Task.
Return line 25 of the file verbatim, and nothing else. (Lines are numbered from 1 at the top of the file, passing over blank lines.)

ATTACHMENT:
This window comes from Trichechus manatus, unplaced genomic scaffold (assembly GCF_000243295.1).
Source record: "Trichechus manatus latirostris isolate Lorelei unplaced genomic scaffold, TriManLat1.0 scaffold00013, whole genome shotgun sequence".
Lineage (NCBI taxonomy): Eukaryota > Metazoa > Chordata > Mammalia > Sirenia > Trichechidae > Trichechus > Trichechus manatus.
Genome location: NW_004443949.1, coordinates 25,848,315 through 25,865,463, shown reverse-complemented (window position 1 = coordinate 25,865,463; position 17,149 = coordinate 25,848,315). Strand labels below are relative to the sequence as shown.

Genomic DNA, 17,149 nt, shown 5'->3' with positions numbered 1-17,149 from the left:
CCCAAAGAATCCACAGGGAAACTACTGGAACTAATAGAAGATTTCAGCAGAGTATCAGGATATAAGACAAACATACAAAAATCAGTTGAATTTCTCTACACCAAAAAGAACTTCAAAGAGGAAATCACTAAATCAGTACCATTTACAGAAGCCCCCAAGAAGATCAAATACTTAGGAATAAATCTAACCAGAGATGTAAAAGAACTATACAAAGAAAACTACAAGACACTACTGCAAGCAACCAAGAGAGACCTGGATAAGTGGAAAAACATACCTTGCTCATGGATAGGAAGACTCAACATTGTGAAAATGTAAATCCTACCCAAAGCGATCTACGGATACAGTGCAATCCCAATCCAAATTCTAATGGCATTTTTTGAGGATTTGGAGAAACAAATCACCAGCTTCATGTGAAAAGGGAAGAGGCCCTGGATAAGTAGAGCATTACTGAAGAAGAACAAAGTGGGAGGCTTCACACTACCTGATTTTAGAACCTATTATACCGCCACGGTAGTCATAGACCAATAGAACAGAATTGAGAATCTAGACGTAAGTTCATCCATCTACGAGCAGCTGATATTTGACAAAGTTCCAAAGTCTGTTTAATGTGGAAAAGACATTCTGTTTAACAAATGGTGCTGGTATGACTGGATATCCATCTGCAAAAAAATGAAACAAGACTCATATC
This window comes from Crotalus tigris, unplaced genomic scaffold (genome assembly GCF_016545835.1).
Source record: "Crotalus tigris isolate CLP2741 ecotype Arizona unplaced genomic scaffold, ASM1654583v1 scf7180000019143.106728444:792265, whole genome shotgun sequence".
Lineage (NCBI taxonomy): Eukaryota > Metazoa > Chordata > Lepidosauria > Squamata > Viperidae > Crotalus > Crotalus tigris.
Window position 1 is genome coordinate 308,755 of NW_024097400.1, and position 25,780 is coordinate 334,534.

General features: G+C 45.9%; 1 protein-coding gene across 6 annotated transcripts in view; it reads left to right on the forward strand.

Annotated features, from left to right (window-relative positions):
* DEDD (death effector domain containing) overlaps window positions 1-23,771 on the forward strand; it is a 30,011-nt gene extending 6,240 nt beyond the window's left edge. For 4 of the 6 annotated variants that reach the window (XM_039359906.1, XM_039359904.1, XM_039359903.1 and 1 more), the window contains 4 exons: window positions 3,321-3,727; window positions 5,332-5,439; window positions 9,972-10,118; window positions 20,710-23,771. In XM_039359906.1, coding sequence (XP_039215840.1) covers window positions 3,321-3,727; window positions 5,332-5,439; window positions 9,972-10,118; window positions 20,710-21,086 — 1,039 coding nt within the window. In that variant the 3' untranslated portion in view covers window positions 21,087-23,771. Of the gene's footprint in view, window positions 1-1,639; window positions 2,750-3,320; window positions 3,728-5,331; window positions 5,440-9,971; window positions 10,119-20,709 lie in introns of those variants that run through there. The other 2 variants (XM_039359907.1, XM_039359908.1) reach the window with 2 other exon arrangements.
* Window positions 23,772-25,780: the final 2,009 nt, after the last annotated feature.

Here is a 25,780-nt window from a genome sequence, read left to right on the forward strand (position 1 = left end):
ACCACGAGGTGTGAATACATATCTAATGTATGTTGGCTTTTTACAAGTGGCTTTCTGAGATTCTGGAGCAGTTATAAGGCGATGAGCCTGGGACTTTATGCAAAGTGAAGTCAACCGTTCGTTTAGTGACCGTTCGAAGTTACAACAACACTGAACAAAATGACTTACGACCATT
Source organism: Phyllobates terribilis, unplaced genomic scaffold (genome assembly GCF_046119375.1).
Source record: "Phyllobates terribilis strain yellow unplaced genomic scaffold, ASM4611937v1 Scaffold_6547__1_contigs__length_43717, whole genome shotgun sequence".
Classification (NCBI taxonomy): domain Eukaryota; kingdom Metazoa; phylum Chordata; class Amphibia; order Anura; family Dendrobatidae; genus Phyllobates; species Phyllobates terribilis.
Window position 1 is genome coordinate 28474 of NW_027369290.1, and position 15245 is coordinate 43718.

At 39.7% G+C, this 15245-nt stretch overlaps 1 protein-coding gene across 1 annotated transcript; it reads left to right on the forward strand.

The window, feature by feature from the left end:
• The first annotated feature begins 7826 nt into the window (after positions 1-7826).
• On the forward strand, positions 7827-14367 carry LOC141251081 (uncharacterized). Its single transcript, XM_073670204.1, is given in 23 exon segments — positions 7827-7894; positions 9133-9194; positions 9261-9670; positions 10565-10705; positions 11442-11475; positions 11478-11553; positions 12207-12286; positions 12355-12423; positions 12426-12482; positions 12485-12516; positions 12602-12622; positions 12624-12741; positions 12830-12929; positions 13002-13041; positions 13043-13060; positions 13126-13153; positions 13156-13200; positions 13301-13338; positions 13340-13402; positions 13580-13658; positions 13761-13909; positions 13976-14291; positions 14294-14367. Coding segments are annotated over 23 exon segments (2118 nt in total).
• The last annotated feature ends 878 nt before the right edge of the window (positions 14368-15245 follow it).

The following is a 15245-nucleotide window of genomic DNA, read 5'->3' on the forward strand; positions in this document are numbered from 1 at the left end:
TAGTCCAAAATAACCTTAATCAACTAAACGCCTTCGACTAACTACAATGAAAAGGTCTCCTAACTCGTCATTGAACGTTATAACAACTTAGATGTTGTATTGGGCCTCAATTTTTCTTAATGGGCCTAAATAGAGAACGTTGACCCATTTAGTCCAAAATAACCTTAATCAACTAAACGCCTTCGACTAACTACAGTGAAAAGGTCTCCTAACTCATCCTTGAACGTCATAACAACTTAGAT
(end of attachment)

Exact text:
• The last annotated feature ends 878 nt before the right edge of the window (positions 14368-15245 follow it).